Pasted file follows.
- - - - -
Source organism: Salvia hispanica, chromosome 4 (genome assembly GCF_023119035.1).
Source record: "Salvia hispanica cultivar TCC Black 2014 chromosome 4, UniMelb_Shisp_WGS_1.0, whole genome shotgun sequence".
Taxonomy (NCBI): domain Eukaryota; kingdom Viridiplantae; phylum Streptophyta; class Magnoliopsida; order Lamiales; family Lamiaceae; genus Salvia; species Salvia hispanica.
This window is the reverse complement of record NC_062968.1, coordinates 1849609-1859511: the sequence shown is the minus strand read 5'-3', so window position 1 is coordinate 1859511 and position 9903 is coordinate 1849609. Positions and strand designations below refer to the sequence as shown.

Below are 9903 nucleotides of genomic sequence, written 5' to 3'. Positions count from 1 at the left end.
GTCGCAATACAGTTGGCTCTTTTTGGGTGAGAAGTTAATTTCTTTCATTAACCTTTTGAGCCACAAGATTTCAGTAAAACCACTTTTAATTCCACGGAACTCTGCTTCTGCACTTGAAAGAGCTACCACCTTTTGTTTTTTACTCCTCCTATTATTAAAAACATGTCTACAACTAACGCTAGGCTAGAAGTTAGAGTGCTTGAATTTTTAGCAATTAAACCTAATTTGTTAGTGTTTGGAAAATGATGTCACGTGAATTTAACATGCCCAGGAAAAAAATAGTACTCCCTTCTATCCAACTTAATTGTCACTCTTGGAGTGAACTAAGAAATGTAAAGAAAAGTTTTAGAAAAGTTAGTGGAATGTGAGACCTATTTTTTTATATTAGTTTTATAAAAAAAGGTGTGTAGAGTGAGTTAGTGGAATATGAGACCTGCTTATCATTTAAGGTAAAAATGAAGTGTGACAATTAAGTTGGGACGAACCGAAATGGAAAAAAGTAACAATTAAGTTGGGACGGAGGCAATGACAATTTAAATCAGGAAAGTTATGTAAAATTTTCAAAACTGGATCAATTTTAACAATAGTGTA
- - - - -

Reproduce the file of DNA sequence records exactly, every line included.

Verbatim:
Source organism: Salvia hispanica, chromosome 4 (genome assembly GCF_023119035.1).
Source record: "Salvia hispanica cultivar TCC Black 2014 chromosome 4, UniMelb_Shisp_WGS_1.0, whole genome shotgun sequence".
Taxonomy (NCBI): domain Eukaryota; kingdom Viridiplantae; phylum Streptophyta; class Magnoliopsida; order Lamiales; family Lamiaceae; genus Salvia; species Salvia hispanica.
This window is the reverse complement of record NC_062968.1, coordinates 1849609-1859511: the sequence shown is the minus strand read 5'-3', so window position 1 is coordinate 1859511 and position 9903 is coordinate 1849609. Positions and strand designations below refer to the sequence as shown.

Below are 9903 nucleotides of genomic sequence, written 5' to 3'. Positions count from 1 at the left end.
GTCGCAATACAGTTGGCTCTTTTTGGGTGAGAAGTTAATTTCTTTCATTAACCTTTTGAGCCACAAGATTTCAGTAAAACCACTTTTAATTCCACGGAACTCTGCTTCTGCACTTGAAAGAGCTACCACCTTTTGTTTTTTACTCCTCCTATTATTAAAAACATGTCTACAACTAACGCTAGGCTAGAAGTTAGAGTGCTTGAATTTTTAGCAATTAAACCTAATTTGTTAGTGTTTGGAAAATGATGTCACGTGAATTTAACATGCCCAGGAAAAAAATAGTACTCCCTTCTATCCAACTTAATTGTCACTCTTGGAGTGAACTAAGAAATGTAAAGAAAAGTTTTAGAAAAGTTAGTGGAATGTGAGACCTATTTTTTTATATTAGTTTTATAAAAAAAGGTGTGTAGAGTGAGTTAGTGGAATATGAGACCTGCTTATCATTTAAGGTAAAAATGAAGTGTGACAATTAAGTTGGGACGAACCGAAATGGAAAAAAGTAACAATTAAGTTGGGACGGAGGCAATGACAATTTAAATCAGGAAAGTTATGTAAAATTTTCAAAACTGGATCAATTTTAACAATAGTGTA